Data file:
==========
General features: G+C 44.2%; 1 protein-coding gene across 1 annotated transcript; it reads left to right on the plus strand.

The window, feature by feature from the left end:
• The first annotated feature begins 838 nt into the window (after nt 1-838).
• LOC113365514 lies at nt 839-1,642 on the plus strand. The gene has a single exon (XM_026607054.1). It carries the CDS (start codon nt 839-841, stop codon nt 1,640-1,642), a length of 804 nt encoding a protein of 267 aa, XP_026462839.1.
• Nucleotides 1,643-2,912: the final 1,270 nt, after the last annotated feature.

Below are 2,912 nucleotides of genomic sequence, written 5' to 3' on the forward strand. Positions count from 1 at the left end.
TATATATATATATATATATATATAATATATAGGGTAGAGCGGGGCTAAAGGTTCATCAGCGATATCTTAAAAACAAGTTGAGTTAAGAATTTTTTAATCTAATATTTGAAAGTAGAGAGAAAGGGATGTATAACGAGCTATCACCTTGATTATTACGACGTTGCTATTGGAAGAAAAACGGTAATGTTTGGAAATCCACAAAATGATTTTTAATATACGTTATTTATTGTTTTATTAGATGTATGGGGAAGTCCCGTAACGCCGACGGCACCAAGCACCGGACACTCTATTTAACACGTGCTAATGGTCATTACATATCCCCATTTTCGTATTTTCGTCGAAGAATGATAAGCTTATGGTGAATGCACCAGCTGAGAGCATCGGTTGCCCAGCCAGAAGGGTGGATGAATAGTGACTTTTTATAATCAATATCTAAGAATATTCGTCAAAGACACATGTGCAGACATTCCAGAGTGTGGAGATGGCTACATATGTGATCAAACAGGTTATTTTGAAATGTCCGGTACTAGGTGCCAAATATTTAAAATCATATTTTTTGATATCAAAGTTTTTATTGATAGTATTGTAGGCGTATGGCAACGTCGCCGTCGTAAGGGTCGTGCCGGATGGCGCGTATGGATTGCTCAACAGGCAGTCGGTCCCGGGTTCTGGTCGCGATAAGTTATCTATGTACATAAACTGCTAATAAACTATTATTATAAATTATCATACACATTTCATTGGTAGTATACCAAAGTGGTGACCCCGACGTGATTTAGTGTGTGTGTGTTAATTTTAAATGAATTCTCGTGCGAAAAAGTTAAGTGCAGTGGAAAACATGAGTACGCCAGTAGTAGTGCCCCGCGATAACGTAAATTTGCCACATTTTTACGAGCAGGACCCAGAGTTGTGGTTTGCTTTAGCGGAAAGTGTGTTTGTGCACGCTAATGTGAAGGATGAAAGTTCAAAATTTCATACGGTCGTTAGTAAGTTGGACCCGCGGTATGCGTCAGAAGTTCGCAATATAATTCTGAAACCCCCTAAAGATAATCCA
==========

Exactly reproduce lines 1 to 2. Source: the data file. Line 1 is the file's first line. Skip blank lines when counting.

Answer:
General features: G+C 44.2%; 1 protein-coding gene across 1 annotated transcript; it reads left to right on the plus strand.

The window, feature by feature from the left end: